In short, it must be said, our Episcopal Church in these days has too much self-respect, too much regard to the just freedom of her ministry, and too much confidence in the soundness of the principles which guided her in adopting
her forms both of Church worship and Church polity, and in the wisdom and authority of the forms themselves, to think of requiring from her clergy—and still less from any of her lay or semi-lay office-bearers—a solemn promise, such as the Established Church and the Free Church of Scotland alike demand from all probationers before receiving licence, and from all office-bearers at the time of their admission, to the effect “that they will not endeavour, directly or indirectly, the prejudice or subversion—not only of 'the doctrine,' but ‘of the worship, discipline, and government of this Church ; renouncing all doctrines, tenets, and opinions whatsoever, contrary to or inconsistent with the said doctrine, worship, discipline, and government.'”
We all know that what forbids every“ endeavour” tending to the “prejudice or subversion ” of a form or institution, may be and is construed to forbid every endeavour tending to its correction and amendment, or its adaptation to altered circumstances. That the Presbyterian formula has an evil effect upon the minds of some distinguished members of their ministry, we have seen confessed under their own hands. They consider themselves precluded by that obligation from advocating improvements of which they feel the need in their system. I know of nothing to prevent me from advocating, if I please, the use of extemporaneous prayer; but Dr Rainy, I conceive, must be precluded by his solemn promise from advocating the use of a liturgical service ; yet these things, confessedly in his judgment, have nothing to do with “the view taken of our Lord's way of dealing with men in matters of salvation,” and ought not therefore to be circumscribed by such barriers.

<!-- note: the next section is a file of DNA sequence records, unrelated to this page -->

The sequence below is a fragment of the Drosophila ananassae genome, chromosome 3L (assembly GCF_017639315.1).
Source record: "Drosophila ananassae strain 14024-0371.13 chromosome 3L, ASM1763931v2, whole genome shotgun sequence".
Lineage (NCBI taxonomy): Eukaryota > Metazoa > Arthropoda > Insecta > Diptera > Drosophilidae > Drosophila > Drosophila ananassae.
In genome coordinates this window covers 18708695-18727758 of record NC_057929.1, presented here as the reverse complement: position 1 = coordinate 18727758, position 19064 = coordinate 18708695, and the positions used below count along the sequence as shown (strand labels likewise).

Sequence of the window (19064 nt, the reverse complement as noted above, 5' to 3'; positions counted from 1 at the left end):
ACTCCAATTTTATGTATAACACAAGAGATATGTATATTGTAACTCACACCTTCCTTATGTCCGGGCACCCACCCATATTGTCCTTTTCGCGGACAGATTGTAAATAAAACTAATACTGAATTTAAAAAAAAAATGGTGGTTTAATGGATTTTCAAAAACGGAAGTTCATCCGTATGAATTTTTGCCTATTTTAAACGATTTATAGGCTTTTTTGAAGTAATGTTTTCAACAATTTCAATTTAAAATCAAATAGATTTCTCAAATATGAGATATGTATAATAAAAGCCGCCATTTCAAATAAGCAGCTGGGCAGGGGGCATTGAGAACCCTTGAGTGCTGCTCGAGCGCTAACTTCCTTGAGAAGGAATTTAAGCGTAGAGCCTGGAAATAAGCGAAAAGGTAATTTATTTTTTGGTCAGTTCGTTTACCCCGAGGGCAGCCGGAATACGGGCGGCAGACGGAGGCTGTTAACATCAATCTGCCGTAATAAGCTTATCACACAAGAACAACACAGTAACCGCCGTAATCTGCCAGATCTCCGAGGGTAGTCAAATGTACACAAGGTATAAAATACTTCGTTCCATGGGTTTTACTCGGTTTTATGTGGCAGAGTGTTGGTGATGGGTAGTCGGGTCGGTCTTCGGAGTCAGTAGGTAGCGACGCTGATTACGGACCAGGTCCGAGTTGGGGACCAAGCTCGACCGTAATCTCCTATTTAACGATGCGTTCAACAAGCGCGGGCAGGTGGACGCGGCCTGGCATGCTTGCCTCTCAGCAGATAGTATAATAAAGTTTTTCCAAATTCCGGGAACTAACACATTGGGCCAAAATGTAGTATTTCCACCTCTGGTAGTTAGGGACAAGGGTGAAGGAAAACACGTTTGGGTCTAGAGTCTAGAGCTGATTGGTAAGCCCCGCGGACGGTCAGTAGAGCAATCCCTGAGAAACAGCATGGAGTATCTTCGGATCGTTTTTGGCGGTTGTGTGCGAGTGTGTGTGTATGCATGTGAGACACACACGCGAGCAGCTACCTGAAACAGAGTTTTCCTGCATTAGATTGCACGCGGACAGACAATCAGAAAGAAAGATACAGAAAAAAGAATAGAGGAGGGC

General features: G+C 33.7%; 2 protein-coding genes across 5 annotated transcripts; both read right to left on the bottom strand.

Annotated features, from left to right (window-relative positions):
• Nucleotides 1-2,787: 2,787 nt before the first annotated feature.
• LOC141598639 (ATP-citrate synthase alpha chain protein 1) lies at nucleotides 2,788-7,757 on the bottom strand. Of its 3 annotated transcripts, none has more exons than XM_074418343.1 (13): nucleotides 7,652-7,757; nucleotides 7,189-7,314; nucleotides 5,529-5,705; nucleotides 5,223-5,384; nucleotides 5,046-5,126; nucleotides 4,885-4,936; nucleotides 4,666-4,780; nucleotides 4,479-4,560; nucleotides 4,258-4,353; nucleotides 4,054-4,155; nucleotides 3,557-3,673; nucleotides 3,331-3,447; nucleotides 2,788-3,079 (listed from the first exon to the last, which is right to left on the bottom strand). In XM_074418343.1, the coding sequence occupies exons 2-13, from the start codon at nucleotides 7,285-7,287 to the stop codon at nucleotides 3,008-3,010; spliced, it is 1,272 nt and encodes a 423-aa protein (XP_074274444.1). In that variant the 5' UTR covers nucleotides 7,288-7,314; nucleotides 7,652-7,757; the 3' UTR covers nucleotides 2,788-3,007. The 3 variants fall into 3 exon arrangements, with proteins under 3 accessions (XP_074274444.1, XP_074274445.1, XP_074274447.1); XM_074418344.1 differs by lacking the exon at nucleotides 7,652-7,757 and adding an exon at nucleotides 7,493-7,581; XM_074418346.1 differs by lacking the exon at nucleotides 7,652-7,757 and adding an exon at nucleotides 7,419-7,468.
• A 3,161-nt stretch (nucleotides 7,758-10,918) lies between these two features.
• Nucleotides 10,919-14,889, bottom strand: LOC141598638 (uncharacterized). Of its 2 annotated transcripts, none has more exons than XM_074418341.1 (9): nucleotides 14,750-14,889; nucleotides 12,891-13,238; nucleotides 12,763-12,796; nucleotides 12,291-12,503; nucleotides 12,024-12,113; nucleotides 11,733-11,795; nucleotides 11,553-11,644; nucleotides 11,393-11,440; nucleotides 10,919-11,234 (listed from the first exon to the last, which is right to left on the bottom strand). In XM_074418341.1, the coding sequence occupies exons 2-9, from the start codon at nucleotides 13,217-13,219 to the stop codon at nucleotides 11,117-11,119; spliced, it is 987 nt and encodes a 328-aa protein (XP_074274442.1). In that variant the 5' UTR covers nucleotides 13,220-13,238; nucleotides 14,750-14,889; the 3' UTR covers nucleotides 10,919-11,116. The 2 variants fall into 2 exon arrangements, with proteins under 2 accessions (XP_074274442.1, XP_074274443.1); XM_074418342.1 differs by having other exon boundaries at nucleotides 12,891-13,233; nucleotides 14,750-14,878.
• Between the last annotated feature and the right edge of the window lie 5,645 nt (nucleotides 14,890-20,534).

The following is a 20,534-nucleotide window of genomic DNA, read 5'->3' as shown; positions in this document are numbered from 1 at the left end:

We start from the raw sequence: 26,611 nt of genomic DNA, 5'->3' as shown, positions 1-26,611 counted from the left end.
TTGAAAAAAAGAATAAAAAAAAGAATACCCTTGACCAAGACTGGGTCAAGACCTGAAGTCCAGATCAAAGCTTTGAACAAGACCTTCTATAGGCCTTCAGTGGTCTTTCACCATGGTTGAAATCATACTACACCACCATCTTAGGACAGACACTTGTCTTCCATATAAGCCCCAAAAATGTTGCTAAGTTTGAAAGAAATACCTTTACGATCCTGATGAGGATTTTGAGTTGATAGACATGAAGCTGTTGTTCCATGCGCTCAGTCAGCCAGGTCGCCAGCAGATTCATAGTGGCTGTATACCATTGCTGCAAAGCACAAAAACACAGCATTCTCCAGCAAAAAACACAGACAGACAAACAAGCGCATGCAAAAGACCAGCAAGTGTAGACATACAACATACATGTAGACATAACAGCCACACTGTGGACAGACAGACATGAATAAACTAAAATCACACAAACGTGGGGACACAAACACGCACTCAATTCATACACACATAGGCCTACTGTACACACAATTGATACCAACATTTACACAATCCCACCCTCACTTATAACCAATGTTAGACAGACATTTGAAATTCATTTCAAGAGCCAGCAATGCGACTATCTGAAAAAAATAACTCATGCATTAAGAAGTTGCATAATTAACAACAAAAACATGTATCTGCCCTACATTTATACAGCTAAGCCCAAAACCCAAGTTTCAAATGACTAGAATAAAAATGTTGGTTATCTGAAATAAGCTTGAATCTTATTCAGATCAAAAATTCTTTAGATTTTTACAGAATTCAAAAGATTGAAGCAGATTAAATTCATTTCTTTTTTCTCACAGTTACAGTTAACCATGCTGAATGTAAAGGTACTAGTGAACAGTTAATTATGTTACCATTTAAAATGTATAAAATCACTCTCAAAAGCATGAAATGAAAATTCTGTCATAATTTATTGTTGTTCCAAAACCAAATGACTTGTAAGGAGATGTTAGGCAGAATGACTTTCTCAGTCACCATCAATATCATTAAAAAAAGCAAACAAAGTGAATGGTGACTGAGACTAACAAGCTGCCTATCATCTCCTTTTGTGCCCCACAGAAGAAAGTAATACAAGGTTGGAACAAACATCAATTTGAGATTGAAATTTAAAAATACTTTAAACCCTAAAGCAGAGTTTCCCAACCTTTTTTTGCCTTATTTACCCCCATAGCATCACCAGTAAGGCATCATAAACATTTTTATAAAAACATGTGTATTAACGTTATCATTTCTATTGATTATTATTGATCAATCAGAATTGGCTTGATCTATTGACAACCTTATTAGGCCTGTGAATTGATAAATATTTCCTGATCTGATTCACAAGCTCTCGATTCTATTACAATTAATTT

I cannot conclude these remarks without desiring to remind our Presbyterian brethren, both ministers and elders, that the stringency of which I complain is no proper part of their ecclesiastical system, as derived from the Westminster Assembly-it is a more recent innovation; and in dealing with it, I would venture to plead, their duty
is to go back to the ground taken up by the Assembly, of which an authority so weighty and unexceptionable as Professor Mitchell thus writes, in his valuable Introduction to the publication of the original Minutes in 1874 :
“Some will have it that English Presbyterianism from its origin was narrow and illiberal. ... It cannot be denied at least that it led the van and bore the brunt of the battle in the struggle for civil liberty. . . It objected to the gradual tightening of the subscriptions in the English Church, desiring that these should be limited to the Articles, and to those of them directly relating to matters of faith. Among its first uses of its victory in 1640 was the abolishing of the Court of High Commission, and setting aside the Canons of Archbishop Laud, that the clergy should bind themselves by oath never to consent to changes in the government of the Church. The Westminster divines themselves, from their earnest desire to form one comprehensive Church, did not require subscription to their Directories for worship and for Church government.” --P. lxxi, note.
Upon this matter, then—if we look to the forms of subscription now required under Episcopacy and under Presbyterianism-would it not seem that the former is treading in the steps of the liberal Puritans, and the latter in the steps of Archbishop Laud ?
The various changes which the Presbyterian forms of subscription have undergone, may be seen in Mr Taylor Innes's Law of Creeds in Scotland, chap. ii.